Title

Spleen Laceration in an Elite Hockey Athlete: A Case Report

Poster Number

14

Lead Author Affiliation

HESP

Introduction

A 24-year-old semi-professional hockey athlete was competing in the first period of a game, when he made contact with an opposing athlete. He was pushed into the boards on the railing of the ice hockey rink by the opposing player, and sustained a large impact to his abdomen. The hockey athlete was evaluated by a physician on the bench and finished the rest of the game with some mild abdominal pain and retuned to his hotel room for the night. The athlete was then taken to the emergency room 5 hours post-game after passing out and having extreme pain in his abdominal region. Differential Diagnosis: Rib fracture, intercostal contusion, intercostal strain.

Purpose

To educate the Athletic Training community about an uncommon, but potentially life threatening injury to the spleen that occurred in an elite hockey athlete during athletic competition.

Method

Treatment: The athlete was kept in the hospital five days after the initial injury, with no surgical intervention. He was kept on physical activity restriction 3 weeks after discharge and then started light activity 6 – 10 weeks after the injury. This was followed by a progression to light weights upon reaching 12 weeks post-injury. Return to full activity was granted 7 months after the initial injury.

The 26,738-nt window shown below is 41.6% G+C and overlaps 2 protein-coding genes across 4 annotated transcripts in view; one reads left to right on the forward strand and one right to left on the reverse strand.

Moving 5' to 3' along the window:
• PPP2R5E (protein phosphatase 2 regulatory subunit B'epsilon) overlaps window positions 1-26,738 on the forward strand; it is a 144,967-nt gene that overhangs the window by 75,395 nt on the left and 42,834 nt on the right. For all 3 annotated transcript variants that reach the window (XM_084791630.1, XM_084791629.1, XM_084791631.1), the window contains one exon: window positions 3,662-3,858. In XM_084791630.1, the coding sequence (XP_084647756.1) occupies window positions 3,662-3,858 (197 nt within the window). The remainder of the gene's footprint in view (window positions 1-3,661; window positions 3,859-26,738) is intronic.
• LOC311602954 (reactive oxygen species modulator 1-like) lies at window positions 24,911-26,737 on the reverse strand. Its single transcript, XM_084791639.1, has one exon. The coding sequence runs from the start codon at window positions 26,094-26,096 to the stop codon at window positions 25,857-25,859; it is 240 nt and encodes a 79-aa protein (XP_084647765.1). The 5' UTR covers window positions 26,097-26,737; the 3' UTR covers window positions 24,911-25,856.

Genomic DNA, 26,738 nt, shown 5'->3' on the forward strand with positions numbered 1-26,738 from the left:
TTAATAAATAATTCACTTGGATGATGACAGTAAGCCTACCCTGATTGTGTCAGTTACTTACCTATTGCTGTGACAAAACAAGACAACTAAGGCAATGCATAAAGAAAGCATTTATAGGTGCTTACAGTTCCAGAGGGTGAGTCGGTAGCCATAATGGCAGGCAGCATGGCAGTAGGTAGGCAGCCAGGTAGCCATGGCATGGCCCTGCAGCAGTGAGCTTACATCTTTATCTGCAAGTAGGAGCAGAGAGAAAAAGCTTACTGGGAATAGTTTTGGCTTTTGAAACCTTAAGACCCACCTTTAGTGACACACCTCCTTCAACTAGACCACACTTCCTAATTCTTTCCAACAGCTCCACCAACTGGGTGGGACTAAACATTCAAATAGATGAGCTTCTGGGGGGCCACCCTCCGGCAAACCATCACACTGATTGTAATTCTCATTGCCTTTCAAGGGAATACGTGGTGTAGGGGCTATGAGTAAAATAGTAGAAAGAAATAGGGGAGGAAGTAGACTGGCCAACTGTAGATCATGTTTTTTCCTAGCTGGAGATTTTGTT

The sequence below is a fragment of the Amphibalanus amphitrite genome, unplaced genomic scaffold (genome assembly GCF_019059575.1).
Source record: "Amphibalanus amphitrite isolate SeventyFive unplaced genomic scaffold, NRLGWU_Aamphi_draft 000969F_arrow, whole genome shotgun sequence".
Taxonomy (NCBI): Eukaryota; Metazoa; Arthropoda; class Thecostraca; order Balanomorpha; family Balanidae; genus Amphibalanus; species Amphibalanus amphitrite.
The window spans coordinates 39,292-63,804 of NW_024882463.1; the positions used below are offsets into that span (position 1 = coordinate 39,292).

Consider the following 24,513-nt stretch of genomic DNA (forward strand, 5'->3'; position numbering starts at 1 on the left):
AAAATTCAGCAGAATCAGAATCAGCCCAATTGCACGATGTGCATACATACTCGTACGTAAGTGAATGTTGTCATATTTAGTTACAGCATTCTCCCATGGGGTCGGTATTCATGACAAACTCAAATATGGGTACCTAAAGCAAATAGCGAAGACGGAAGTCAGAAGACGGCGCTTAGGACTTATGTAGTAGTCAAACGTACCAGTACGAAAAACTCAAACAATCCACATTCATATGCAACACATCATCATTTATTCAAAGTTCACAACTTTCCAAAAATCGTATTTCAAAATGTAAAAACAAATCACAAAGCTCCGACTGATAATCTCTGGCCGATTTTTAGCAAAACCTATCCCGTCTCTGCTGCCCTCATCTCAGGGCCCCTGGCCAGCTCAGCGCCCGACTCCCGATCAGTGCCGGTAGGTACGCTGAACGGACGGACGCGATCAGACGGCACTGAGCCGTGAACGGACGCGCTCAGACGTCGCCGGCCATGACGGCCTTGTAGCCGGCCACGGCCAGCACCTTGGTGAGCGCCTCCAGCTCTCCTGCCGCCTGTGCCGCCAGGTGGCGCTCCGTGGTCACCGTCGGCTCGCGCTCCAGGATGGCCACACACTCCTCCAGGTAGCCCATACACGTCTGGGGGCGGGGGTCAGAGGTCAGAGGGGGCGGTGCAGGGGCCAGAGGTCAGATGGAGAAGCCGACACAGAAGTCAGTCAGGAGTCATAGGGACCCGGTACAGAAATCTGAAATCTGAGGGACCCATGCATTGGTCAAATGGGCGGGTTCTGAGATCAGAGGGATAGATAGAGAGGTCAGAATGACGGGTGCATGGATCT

Results

Uniqueness: Spleen lacerations occur due to a traumatic blunt force trauma, but are most commonly found in motor vehicle accidents as opposed to athletic events. Clinicians that are involved with the evaluation and treatment of athletes who compete in contact sports are not as apt to recognize the signs and symptoms of a splenic injury.

Significance

It is necessary that health care professionals keep in mind the possibility of injury to the spleen when evaluating an athlete that has had extreme trauma to the abdominal region.

Location

DeRosa University Center, Stockton campus, University of the Pacific

Format

Poster Presentation

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Spleen Laceration in an Elite Hockey Athlete: A Case Report

DeRosa University Center, Stockton campus, University of the Pacific

A 24-year-old semi-professional hockey athlete was competing in the first period of a game, when he made contact with an opposing athlete. He was pushed into the boards on the railing of the ice hockey rink by the opposing player, and sustained a large impact to his abdomen. The hockey athlete was evaluated by a physician on the bench and finished the rest of the game with some mild abdominal pain and retuned to his hotel room for the night. The athlete was then taken to the emergency room 5 hours post-game after passing out and having extreme pain in his abdominal region. Differential Diagnosis: Rib fracture, intercostal contusion, intercostal strain.